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Brazil's Bolsa Familia: Does it work for adolescents and do they work less for it?

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  • Reynolds, Sarah Anne

Abstract

In 2008, Brazil's conditional cash transfer program Bolsa Familia expanded to cover poor adolescents’ school attendance up to age 17; prior the maximum age was 15. In the first year of implementation, I find an increase in attendance among the 16-year-olds of 6 percentage points, with urban boys responsible for most of this, raising their attendance rates by 16 percentage points. I find no change in attendance for the 17-year-olds who had a gap year in treatment: though they had previously had received Bolsa Familia until age 15, they were not eligible as 16-year-olds in 2007 and once again became eligible in 2008. My findings suggest this expansion of Bolsa Familia was sufficient to maintain youth in school who were already attending, but not powerful enough to reclaim drop-outs. Additionally, I find little evidence that Bolsa Familia impacts the adolescents’ time devoted to work and chores.

Suggested Citation

  • Reynolds, Sarah Anne, 2015. "Brazil's Bolsa Familia: Does it work for adolescents and do they work less for it?," Economics of Education Review, Elsevier, vol. 46(C), pages 23-38.
  • Handle: RePEc:eee:ecoedu:v:46:y:2015:i:c:p:23-38
    DOI: 10.1016/j.econedurev.2015.02.004
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    References listed on IDEAS

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    1. Emmanuel Skoufias & Susan Wendy Parker, 2001. "Conditional Cash Transfers and Their Impact on Child Work and Schooling: Evidence from the PROGRESA Program in Mexico," Economía Journal, The Latin American and Caribbean Economic Association - LACEA, vol. 0(Fall 2001), pages 45-96, August.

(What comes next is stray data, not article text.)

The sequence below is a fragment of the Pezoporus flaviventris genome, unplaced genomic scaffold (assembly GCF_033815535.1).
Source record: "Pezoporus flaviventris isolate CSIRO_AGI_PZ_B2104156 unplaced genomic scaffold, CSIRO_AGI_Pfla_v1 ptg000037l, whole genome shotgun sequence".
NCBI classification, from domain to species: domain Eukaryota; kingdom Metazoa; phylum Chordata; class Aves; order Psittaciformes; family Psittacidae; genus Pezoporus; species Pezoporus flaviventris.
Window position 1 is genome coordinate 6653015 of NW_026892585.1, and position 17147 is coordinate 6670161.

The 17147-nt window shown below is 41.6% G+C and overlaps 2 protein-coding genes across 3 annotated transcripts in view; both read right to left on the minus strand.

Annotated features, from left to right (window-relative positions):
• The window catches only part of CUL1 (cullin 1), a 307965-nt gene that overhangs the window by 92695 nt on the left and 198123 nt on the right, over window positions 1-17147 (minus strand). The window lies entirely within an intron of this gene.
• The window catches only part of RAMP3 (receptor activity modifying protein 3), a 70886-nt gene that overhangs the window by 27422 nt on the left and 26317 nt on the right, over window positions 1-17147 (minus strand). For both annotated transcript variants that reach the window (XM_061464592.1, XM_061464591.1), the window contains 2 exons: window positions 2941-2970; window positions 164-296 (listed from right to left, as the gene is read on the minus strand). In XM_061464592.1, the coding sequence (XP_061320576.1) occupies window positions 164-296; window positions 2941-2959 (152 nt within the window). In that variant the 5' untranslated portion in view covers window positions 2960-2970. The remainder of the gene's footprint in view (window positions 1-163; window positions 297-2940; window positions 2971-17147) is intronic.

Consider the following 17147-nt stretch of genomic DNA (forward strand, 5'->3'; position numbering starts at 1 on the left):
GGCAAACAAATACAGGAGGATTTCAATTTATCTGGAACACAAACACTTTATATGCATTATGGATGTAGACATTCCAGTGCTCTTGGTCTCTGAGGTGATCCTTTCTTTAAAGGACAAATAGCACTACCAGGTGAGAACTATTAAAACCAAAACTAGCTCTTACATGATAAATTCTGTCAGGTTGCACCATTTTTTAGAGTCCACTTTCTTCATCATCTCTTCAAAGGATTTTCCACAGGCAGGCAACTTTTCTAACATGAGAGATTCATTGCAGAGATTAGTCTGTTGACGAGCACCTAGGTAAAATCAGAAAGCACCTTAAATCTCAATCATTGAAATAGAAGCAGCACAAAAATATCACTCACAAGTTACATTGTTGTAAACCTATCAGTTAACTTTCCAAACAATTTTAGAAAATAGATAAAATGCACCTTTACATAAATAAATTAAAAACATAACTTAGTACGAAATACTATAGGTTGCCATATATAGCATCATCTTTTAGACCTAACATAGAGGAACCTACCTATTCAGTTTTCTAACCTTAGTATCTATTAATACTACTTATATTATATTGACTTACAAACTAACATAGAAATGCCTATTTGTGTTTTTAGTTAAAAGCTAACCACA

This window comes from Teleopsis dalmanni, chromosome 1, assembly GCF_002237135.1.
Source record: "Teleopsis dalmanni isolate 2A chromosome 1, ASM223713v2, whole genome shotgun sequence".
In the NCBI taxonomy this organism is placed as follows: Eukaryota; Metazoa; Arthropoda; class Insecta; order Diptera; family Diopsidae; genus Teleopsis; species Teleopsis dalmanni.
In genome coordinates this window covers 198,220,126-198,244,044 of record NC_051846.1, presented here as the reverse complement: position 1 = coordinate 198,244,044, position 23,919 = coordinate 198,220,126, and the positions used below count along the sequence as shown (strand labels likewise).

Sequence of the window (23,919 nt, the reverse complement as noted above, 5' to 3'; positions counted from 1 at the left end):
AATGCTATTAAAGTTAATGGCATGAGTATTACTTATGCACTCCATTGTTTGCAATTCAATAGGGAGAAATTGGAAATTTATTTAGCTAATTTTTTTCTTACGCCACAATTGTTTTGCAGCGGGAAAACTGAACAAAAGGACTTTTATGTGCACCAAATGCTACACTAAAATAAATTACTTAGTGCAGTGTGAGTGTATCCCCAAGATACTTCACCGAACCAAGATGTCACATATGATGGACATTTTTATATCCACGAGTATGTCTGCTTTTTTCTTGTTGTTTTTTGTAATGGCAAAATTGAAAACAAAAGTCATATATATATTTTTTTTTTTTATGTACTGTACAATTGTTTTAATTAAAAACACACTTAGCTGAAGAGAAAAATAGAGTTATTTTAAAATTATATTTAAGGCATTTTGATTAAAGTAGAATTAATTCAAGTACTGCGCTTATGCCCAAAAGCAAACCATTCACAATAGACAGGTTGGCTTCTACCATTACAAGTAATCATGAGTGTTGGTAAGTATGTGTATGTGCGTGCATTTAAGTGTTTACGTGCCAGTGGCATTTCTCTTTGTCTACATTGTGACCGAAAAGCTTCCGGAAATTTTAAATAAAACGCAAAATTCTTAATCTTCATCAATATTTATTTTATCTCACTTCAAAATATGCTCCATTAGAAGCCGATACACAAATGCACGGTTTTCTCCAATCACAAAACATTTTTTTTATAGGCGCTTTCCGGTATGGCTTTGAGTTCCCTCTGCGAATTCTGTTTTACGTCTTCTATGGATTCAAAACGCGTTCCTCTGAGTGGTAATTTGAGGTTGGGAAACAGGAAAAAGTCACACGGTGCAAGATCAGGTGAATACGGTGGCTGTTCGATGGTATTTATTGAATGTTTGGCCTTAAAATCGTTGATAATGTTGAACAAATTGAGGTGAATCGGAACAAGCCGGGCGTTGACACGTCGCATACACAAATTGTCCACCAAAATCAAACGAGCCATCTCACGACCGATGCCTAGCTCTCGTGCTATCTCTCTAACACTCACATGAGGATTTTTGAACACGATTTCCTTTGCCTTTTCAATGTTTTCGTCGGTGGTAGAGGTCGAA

2. Sarah Baird & Craig McIntosh & Berk Özler, 2011. "Cash or Condition? Evidence from a Cash Transfer Experiment," The Quarterly Journal of Economics, Oxford University Press, vol. 126(4), pages 1709-1753.
    3. de Janvry, Alain & Finan, Frederico & Sadoulet, Elisabeth & Vakis, Renos, 2006. "Can conditional cash transfer programs serve as safety nets in keeping children at school and from working when exposed to shocks?," Journal of Development Economics, Elsevier, vol. 79(2), pages 349-373, April.
    4. Suzanne Duryea & Andrew Morrison, 2004. "The Effect of Conditional Transfers on School Performance and Child Labor: Evidence from an Ex-Post Impact Evaluation in Costa Rica," Research Department Publications 4359, Inter-American Development Bank, Research Department.
    5. Wolfe, Barbara L. & Behrman, Jere R., 1984. "Who is schooled in developing countries? The roles of income, parental schooling, sex, residence and family size," Economics of Education Review, Elsevier, vol. 3(3), pages 231-245, June.
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    1. repec:eee:jhecon:v:63:y:2019:i:c:p:128-144 is not listed on IDEAS

    More about this item

    Keywords

    Economic development; Conditional cash transfer; Brazil; Youth labor;

    JEL classification:

    • I25 - Health, Education, and Welfare - - Education - - - Education and Economic Development
    • J22 - Labor and Demographic Economics - - Demand and Supply of Labor - - - Time Allocation and Labor Supply

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